20. The kalpa, thus composed of a thousand caturyugas, and which brings about the destruction of all that exists, is a day of Brahma; his night is of the same length.
   21. His extreme age is a hundred, according to this valuation of a day and a night. The half of his life is past; of the remainder, this is the first kalpa.
   22. And of this kalpa, six manus are past, with their respective twilights; and of the Manu son of Vivasvant, twenty-seven caturyugas are past;
   23. Of the present, the twenty-eighth, caturyuga, this krtayuga is past....

When computed, this astronomical time cycle would give the following results:

   * The average length of the tropical year as 365.2421756 days, which is only 1.4 seconds shorter than the modern value of 365.2421904 days (J2000). This estimate remained the most accurate approximation for the length of the tropical year anywhere in the world for at least another six centuries, until Muslim mathematician Omar Khayyam gave a better approximation, though it still remains more accurate than the value given by the modern Gregorian calendar currently in use around the world, which gives the average length of the year as 365.2425 days.
   * The average length of the sidereal year, the actual length of the Earth's revolution around the Sun, as 365.2563627 days, which is virtually the same as the modern value of 365.25636305 days (J2000). This remained the most accurate estimate for the length of the sidereal year anywhere in the world for over a thousand years.

The actual astronomical value stated for the sidereal year however, is not as accurate. The length of the sidereal year is stated to be 365.258756 days, which is longer than the modern value by 3 minutes 27 seconds. This is due to the text using a different method for actual astronomical computation, rather than the Hindu cosmological time cycles copied from an earlier text, probably because the author didn't understand how to compute the complex time cycles. The author instead employed a mean motion for the Sun and a constant of precession inferior to that used in the Hindu cosmological time cycles.


Romaka Siddhanta

The Romaka Siddhanta (literally "Doctrine of the Romans") is an Indian astronomical treatise, based on the works of the ancient Romans.[1] "Siddhanta" literally means "Doctrine" or "Tradition".

It follows the Yavanajataka ("Saying of the Greek") as an example of the transmission of Western astronomical knowledge (especially the Alexandrian school) to India during the first centuries of our era.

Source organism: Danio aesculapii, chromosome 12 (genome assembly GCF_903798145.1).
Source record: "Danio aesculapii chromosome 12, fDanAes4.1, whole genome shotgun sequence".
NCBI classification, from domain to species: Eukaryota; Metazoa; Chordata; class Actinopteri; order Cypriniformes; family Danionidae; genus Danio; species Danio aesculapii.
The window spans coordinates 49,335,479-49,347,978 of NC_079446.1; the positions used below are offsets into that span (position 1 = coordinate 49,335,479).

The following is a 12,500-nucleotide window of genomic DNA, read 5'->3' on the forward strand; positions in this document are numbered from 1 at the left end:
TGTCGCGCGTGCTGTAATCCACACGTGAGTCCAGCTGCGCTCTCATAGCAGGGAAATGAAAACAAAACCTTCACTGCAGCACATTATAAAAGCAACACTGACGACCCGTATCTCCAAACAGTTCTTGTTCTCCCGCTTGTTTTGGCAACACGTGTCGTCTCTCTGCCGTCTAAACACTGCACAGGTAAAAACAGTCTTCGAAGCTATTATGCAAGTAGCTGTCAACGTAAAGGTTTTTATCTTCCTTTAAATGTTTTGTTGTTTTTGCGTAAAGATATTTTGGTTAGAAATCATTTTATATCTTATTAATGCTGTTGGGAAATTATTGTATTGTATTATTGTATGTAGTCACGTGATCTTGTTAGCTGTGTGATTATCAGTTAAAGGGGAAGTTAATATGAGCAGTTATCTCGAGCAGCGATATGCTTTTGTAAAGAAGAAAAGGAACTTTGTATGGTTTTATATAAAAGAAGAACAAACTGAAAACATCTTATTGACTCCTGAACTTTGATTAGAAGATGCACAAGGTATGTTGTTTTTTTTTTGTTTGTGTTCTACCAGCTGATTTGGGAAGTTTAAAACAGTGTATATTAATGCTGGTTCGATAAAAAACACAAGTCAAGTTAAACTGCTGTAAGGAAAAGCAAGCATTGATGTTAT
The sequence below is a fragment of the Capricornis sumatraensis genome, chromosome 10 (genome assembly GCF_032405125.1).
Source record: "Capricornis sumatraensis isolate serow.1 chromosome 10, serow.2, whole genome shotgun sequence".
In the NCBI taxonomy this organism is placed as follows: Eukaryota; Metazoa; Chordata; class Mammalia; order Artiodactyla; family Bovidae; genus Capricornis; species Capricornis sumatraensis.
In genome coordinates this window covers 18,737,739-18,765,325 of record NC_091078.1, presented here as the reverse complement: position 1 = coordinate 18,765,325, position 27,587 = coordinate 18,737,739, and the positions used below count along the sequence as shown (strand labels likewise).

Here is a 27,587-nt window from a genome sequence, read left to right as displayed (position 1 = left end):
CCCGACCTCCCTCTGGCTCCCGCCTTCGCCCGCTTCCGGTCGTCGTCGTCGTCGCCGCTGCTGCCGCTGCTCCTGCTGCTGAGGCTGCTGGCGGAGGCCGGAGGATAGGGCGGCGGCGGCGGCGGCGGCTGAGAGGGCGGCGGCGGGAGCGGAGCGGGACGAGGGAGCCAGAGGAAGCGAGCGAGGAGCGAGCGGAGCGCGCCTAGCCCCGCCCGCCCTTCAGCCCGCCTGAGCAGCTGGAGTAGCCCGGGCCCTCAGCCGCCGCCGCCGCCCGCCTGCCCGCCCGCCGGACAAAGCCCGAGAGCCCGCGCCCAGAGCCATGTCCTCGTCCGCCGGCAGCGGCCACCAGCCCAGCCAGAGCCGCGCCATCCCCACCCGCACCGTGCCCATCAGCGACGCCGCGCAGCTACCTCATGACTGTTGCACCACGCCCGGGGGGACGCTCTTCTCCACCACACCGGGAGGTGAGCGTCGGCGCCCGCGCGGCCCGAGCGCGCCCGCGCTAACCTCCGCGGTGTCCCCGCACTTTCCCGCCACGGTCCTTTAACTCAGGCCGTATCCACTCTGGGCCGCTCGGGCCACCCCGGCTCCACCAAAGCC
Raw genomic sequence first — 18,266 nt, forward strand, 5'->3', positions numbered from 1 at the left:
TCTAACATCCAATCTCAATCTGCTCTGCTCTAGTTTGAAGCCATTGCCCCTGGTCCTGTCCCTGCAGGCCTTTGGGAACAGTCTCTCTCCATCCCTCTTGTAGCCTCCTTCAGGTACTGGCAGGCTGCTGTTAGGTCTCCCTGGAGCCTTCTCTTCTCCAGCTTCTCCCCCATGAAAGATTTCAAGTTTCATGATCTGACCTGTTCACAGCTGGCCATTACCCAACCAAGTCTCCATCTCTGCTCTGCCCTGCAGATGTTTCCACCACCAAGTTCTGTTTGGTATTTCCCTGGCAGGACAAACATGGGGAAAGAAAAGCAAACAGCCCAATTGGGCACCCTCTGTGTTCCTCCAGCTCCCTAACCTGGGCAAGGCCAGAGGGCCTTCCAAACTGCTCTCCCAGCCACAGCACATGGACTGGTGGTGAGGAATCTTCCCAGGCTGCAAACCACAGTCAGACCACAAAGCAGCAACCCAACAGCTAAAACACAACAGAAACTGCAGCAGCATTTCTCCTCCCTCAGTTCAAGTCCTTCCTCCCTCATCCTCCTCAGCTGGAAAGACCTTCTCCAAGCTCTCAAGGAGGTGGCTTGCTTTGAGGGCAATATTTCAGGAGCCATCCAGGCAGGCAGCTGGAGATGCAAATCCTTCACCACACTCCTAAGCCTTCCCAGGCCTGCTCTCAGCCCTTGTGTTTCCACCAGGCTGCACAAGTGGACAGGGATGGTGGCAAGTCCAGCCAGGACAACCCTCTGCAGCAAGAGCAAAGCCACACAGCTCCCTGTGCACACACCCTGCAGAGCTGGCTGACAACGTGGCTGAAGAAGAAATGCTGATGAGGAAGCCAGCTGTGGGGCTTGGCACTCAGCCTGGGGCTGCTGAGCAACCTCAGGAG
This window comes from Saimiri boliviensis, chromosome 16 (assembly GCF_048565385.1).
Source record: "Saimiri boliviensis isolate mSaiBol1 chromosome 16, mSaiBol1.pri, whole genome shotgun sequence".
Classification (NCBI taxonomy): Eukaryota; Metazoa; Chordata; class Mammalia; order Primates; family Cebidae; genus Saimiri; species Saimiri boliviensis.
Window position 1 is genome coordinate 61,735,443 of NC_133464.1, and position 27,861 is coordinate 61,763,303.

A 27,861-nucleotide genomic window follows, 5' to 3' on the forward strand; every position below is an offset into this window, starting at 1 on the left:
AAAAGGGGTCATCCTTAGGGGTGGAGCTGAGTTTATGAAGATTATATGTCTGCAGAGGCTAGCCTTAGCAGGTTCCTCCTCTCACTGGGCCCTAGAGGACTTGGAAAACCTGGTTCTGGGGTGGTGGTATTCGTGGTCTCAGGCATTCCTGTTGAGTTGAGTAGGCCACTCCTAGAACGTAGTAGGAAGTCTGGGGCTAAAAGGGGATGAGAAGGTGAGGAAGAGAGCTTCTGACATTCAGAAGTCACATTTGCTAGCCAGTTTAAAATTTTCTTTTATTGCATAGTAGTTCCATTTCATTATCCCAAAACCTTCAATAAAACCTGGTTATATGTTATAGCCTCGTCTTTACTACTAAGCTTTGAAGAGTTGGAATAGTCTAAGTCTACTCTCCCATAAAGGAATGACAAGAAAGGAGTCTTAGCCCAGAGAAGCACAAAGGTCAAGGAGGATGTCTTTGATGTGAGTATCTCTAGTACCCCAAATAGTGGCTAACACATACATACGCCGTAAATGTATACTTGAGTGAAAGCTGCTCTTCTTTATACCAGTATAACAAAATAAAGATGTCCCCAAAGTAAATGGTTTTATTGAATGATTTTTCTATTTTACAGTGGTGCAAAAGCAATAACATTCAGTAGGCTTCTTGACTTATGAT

The Romaka Siddhanta was particularly influential on the work of the Indian astronomer Varahamihira. It is the only one of all Indian astronomical works which is based on the tropical system. It was considered as one of "The Five Astronomical Canons" in Indian in the 5th century.


Paulisa Siddhanta

The Paulisa Siddhanta (literally, "Doctrine of Paul") is an Indian astronomical treatise, based on the works of the Western scholar Paul of Alexandria (c. 378 CE).[1] "Siddhanta" literally means "Doctrine" or "Tradition".

It follows the Yavanajataka ("Saying of the Greek") as an example of the transmission of Western astronomical knowledge (especially the Alexandrian school) to India during the first centuries of our era.

The Paulisa Siddhanta was particularly influential on the work of the Indian astronomer Varahamihira. It was considered as one of "The Five Astronomical Canons" in India in the 5th century.


Vasishtha Siddhanta

Vasishtha Siddhanta is one of the earliest astronomical systems in use in India, which is summarized in Varahamihira's Pancha-Siddhantika (6th century). It is attributed to sage Vasishtha and claims a date of composition of 1,299,101 BCE.[1] The original text probably dated to the 4th century, but it has been lost and our knowledge of it is restricted to Varahamira's account. Alberuni ascribes the work to Vishnuchandra.

Paitamaha Siddhantas

Paitamaha Siddhanta is one of the earliest astronomical systems in use in India, which is summarized in Varahamihira's Pancha-Siddhantika. It is the precursor to Aryabhata's astronomy, for it is so acknowledged by Aryabhata at the end of his Aryabhatiya.